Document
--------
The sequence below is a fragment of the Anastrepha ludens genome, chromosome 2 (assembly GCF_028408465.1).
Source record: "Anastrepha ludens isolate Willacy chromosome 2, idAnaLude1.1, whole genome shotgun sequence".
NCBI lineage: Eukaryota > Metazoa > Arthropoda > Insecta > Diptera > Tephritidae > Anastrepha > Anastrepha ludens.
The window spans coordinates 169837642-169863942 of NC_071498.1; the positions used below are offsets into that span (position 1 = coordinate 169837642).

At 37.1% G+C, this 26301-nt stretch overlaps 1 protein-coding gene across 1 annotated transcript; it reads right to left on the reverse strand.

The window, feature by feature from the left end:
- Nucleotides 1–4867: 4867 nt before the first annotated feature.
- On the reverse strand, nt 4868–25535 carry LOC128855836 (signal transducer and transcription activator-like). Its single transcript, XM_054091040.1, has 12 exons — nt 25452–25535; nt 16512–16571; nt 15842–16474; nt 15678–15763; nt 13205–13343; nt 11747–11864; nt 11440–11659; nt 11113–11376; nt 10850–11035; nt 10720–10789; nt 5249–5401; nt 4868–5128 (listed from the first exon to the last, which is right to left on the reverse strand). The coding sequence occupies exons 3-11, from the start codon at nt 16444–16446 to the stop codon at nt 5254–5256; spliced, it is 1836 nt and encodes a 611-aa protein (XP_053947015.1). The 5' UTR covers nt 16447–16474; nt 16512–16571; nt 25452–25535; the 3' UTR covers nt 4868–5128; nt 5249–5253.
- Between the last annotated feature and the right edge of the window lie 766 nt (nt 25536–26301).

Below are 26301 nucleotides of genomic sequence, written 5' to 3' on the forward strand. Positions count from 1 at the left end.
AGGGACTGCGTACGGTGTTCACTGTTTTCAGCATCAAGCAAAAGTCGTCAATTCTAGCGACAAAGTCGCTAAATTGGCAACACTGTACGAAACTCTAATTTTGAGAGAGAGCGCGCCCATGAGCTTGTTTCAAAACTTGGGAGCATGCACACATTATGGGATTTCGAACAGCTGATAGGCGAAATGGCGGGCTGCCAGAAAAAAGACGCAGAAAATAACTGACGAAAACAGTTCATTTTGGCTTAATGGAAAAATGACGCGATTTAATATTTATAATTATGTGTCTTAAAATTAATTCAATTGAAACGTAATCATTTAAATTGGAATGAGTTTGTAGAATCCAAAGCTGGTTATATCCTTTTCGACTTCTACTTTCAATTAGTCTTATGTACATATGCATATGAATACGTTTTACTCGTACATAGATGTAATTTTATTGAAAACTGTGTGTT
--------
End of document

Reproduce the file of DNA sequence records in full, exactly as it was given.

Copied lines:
The sequence below is a fragment of the Anastrepha ludens genome, chromosome 2 (assembly GCF_028408465.1).
Source record: "Anastrepha ludens isolate Willacy chromosome 2, idAnaLude1.1, whole genome shotgun sequence".
NCBI lineage: Eukaryota > Metazoa > Arthropoda > Insecta > Diptera > Tephritidae > Anastrepha > Anastrepha ludens.
The window spans coordinates 169837642-169863942 of NC_071498.1; the positions used below are offsets into that span (position 1 = coordinate 169837642).

At 37.1% G+C, this 26301-nt stretch overlaps 1 protein-coding gene across 1 annotated transcript; it reads right to left on the reverse strand.

The window, feature by feature from the left end:
- Nucleotides 1–4867: 4867 nt before the first annotated feature.
- On the reverse strand, nt 4868–25535 carry LOC128855836 (signal transducer and transcription activator-like). Its single transcript, XM_054091040.1, has 12 exons — nt 25452–25535; nt 16512–16571; nt 15842–16474; nt 15678–15763; nt 13205–13343; nt 11747–11864; nt 11440–11659; nt 11113–11376; nt 10850–11035; nt 10720–10789; nt 5249–5401; nt 4868–5128 (listed from the first exon to the last, which is right to left on the reverse strand). The coding sequence occupies exons 3-11, from the start codon at nt 16444–16446 to the stop codon at nt 5254–5256; spliced, it is 1836 nt and encodes a 611-aa protein (XP_053947015.1). The 5' UTR covers nt 16447–16474; nt 16512–16571; nt 25452–25535; the 3' UTR covers nt 4868–5128; nt 5249–5253.
- Between the last annotated feature and the right edge of the window lie 766 nt (nt 25536–26301).

Below are 26301 nucleotides of genomic sequence, written 5' to 3' on the forward strand. Positions count from 1 at the left end.
AGGGACTGCGTACGGTGTTCACTGTTTTCAGCATCAAGCAAAAGTCGTCAATTCTAGCGACAAAGTCGCTAAATTGGCAACACTGTACGAAACTCTAATTTTGAGAGAGAGCGCGCCCATGAGCTTGTTTCAAAACTTGGGAGCATGCACACATTATGGGATTTCGAACAGCTGATAGGCGAAATGGCGGGCTGCCAGAAAAAAGACGCAGAAAATAACTGACGAAAACAGTTCATTTTGGCTTAATGGAAAAATGACGCGATTTAATATTTATAATTATGTGTCTTAAAATTAATTCAATTGAAACGTAATCATTTAAATTGGAATGAGTTTGTAGAATCCAAAGCTGGTTATATCCTTTTCGACTTCTACTTTCAATTAGTCTTATGTACATATGCATATGAATACGTTTTACTCGTACATAGATGTAATTTTATTGAAAACTGTGTGTT